Cross-border merger and acquisition checking procedures need to be simplified if the country is to remain competitive globally as a top inward-investment destination, trade officials urged on Tuesday.

China became the world’s largest recipient of foreign direct investment last year, with capital inflows rising by 3.7 percent year-on-year to $129 billion, according to the Chinese version of the World Investment Report, released at the ongoing 2015 China International Fair for Investment and Trade.

However, the report revealed that more than 70 percent of the Chinese mainland’s FDI was from the Hong Kong Special Administrative Region, and developed economies such as the United Kingdom, France and Japan invested more in Southeast Asia and India, taking advantage of the cheaper labor costs and lower material prices in those markets.

Zhan Xiaoning, director of investment and enterprise of the United Nations Conference on Trade and Development, said that while a recovering United States economy should help attract more FDI this year, China should also take more measures to allow foreign capital to enter its key service sectors, such as healthcare, transport, logistics and retail.

The report suggests that while South Korean investment in China jumped by 30 percent and European Union investment registered a slight increase, FDI flows from the US and Japan dropped by 21 and 39 percent, respectively.

Cao Hongying, deputy director-general of the foreign investment administration at the Ministry of Commerce, said China’s “going global” strategy – which focuses on the export of its mature industries – was already being implemented within the Belt and Road Initiative and that is likely to play an important role in improving two-way investment.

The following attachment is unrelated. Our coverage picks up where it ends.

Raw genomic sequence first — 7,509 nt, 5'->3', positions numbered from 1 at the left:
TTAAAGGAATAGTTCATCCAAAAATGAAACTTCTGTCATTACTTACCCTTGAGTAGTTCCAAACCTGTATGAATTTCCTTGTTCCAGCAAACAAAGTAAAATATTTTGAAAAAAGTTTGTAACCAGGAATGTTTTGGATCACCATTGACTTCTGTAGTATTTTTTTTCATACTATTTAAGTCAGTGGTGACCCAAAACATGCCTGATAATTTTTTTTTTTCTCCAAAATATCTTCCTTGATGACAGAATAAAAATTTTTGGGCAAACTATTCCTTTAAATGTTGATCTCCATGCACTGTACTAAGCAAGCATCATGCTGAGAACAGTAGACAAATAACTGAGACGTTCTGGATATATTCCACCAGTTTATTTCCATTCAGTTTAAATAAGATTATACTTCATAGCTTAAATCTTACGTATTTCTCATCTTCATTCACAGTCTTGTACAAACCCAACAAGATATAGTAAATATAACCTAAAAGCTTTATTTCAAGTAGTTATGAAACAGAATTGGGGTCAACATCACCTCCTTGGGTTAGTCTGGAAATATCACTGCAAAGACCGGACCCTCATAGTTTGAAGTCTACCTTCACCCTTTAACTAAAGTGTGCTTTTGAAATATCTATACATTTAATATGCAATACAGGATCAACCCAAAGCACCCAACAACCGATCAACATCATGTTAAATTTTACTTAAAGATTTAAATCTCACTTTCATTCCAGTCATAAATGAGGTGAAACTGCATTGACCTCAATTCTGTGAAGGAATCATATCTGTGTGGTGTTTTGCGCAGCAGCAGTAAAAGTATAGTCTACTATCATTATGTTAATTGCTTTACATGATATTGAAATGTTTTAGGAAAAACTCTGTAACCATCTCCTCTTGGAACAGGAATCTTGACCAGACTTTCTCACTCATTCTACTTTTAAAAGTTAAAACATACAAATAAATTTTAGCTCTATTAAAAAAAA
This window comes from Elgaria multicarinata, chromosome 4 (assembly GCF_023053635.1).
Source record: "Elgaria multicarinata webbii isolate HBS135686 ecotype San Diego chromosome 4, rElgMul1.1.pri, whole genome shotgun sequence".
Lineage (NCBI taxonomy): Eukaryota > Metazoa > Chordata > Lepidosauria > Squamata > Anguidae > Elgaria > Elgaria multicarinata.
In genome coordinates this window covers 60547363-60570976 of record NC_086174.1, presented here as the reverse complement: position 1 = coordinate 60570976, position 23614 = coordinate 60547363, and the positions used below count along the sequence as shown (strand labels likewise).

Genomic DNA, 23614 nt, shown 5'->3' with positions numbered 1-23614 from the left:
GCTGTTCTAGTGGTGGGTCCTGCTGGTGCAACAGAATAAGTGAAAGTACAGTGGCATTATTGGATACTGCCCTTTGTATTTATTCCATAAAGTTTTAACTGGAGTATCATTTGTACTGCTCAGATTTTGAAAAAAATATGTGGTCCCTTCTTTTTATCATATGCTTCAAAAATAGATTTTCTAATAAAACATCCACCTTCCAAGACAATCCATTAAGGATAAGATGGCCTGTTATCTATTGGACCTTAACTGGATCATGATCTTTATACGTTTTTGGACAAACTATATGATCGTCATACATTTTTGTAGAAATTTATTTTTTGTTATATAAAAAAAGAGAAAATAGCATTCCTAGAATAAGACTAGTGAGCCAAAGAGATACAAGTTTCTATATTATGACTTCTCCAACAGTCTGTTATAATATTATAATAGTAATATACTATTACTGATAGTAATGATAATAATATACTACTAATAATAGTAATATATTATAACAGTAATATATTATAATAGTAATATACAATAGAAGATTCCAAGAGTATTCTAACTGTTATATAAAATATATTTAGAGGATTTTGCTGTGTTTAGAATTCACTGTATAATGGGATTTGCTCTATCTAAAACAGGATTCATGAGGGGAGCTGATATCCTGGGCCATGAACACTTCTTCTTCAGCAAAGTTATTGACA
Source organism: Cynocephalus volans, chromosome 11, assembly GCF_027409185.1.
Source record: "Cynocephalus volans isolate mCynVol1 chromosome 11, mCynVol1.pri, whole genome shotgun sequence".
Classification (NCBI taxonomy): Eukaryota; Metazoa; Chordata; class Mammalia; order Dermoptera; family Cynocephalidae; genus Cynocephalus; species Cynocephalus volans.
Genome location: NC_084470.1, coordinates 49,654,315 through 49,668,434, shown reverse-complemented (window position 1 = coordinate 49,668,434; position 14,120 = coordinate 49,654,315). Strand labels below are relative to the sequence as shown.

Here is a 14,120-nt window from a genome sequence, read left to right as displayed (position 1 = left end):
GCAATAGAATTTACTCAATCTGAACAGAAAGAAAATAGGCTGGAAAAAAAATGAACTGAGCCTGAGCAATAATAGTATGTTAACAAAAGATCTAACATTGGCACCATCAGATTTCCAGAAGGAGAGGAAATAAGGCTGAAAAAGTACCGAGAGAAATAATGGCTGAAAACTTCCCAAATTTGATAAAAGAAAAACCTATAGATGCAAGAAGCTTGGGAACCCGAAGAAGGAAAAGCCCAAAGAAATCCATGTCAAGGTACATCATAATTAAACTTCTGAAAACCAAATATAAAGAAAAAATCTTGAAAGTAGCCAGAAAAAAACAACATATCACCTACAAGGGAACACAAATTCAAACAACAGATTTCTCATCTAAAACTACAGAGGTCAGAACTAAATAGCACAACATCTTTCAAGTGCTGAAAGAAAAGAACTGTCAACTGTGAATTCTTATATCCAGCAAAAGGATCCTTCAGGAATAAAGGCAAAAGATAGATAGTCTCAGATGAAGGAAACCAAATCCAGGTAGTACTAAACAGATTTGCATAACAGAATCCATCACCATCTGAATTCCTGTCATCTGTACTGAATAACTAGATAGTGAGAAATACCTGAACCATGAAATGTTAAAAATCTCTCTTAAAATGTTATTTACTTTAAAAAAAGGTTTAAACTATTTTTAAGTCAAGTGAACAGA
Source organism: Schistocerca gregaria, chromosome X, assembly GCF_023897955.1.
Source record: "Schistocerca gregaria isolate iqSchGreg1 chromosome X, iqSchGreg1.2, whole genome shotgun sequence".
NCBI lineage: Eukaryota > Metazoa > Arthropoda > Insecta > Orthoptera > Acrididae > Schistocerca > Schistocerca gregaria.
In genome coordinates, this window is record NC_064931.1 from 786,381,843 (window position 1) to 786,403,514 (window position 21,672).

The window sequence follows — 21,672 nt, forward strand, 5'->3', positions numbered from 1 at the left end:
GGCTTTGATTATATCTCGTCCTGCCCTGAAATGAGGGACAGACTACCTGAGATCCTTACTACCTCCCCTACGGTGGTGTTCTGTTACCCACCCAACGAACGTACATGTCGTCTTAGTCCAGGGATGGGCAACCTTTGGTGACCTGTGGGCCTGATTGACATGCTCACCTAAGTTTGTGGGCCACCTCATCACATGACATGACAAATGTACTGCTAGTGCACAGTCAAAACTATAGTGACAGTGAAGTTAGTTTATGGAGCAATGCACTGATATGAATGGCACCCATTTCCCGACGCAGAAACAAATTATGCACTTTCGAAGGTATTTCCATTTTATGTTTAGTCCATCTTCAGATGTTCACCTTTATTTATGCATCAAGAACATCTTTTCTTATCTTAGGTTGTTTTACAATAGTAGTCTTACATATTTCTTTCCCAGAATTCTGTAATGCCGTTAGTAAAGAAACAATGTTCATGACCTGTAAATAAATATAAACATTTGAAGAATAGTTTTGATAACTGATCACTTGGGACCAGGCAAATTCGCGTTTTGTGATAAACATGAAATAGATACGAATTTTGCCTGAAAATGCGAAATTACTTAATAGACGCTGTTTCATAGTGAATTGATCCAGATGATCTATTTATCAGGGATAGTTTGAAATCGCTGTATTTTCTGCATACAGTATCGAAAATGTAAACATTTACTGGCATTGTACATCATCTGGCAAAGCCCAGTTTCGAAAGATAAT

Proposed by China in 2013, the flagship economic initiative is a trade and infrastructure network that includes the Silk Road Economic Belt and the 21st Century Maritime Silk Road. The network connects Asia, Europe and Africa and passes through more than 60 countries and regions with a population of about 4.4 billion.

Official data shows 14,409 new foreign-invested enterprises were approved between January and July this year, an 8.8 percent rise on a year-on-year basis. They were worth $76.63 billion, a 7.9 percent increase on the same period.

“Further simplifying cross-border merger and acquisition checking procedures would be a wise idea to attract more FDI, as that would encourage more foreign investors to build manufacturing facilities, and research and development centers,” said Cao.

Ge Shunqi, a professor in international economics at Nankai University in Tianjin, said even though there was a rise in FDI – 55 percent of which was in China’s services sector, particularly retail, transport and finance – inflows to the manufacturing sector dropped 33 percent, especially into industries that are sensitive to rising labor costs.

He highlighted the development of new-energy vehicles, hydropower, wind power, nuclear power and LNG-powered ships, as benefiting particularly from international investment and knowhow.

(China Daily 09/09/2015 page16)